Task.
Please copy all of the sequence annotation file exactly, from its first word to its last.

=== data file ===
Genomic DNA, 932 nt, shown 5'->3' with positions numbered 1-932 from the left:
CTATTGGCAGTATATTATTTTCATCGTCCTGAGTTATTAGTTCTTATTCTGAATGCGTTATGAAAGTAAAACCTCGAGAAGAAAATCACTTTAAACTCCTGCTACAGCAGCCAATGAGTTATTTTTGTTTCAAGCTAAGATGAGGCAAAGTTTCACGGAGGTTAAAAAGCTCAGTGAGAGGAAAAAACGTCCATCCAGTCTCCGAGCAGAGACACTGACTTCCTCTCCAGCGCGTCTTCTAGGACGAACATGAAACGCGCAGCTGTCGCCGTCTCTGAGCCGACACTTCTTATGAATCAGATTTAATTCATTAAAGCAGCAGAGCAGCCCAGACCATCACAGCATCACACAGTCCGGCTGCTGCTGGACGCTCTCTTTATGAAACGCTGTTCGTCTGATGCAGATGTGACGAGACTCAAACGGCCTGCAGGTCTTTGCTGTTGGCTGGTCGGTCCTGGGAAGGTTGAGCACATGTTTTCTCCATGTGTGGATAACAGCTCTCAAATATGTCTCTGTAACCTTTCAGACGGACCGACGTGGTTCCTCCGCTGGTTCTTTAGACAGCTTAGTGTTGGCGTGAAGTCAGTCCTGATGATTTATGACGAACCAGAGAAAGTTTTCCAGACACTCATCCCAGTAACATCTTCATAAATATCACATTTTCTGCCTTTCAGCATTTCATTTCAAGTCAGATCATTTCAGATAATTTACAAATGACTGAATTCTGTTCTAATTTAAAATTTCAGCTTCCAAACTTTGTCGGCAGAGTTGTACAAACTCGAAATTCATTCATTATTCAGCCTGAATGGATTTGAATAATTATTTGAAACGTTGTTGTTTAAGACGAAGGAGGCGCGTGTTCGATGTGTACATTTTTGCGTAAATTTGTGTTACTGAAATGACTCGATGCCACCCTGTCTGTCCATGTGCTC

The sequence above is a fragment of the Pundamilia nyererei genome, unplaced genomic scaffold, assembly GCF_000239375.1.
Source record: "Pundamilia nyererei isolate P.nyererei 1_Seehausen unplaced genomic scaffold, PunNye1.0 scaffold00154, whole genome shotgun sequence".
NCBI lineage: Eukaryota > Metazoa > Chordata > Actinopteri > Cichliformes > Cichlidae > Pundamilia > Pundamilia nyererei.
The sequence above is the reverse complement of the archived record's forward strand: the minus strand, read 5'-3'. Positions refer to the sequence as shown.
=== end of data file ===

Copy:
Genomic DNA, 932 nt, shown 5'->3' with positions numbered 1-932 from the left:
CTATTGGCAGTATATTATTTTCATCGTCCTGAGTTATTAGTTCTTATTCTGAATGCGTTATGAAAGTAAAACCTCGAGAAGAAAATCACTTTAAACTCCTGCTACAGCAGCCAATGAGTTATTTTTGTTTCAAGCTAAGATGAGGCAAAGTTTCACGGAGGTTAAAAAGCTCAGTGAGAGGAAAAAACGTCCATCCAGTCTCCGAGCAGAGACACTGACTTCCTCTCCAGCGCGTCTTCTAGGACGAACATGAAACGCGCAGCTGTCGCCGTCTCTGAGCCGACACTTCTTATGAATCAGATTTAATTCATTAAAGCAGCAGAGCAGCCCAGACCATCACAGCATCACACAGTCCGGCTGCTGCTGGACGCTCTCTTTATGAAACGCTGTTCGTCTGATGCAGATGTGACGAGACTCAAACGGCCTGCAGGTCTTTGCTGTTGGCTGGTCGGTCCTGGGAAGGTTGAGCACATGTTTTCTCCATGTGTGGATAACAGCTCTCAAATATGTCTCTGTAACCTTTCAGACGGACCGACGTGGTTCCTCCGCTGGTTCTTTAGACAGCTTAGTGTTGGCGTGAAGTCAGTCCTGATGATTTATGACGAACCAGAGAAAGTTTTCCAGACACTCATCCCAGTAACATCTTCATAAATATCACATTTTCTGCCTTTCAGCATTTCATTTCAAGTCAGATCATTTCAGATAATTTACAAATGACTGAATTCTGTTCTAATTTAAAATTTCAGCTTCCAAACTTTGTCGGCAGAGTTGTACAAACTCGAAATTCATTCATTATTCAGCCTGAATGGATTTGAATAATTATTTGAAACGTTGTTGTTTAAGACGAAGGAGGCGCGTGTTCGATGTGTACATTTTTGCGTAAATTTGTGTTACTGAAATGACTCGATGCCACCCTGTCTGTCCATGTGCTC

The sequence above is a fragment of the Pundamilia nyererei genome, unplaced genomic scaffold, assembly GCF_000239375.1.
Source record: "Pundamilia nyererei isolate P.nyererei 1_Seehausen unplaced genomic scaffold, PunNye1.0 scaffold00154, whole genome shotgun sequence".
NCBI lineage: Eukaryota > Metazoa > Chordata > Actinopteri > Cichliformes > Cichlidae > Pundamilia > Pundamilia nyererei.
The sequence above is the reverse complement of the archived record's forward strand: the minus strand, read 5'-3'. Positions refer to the sequence as shown.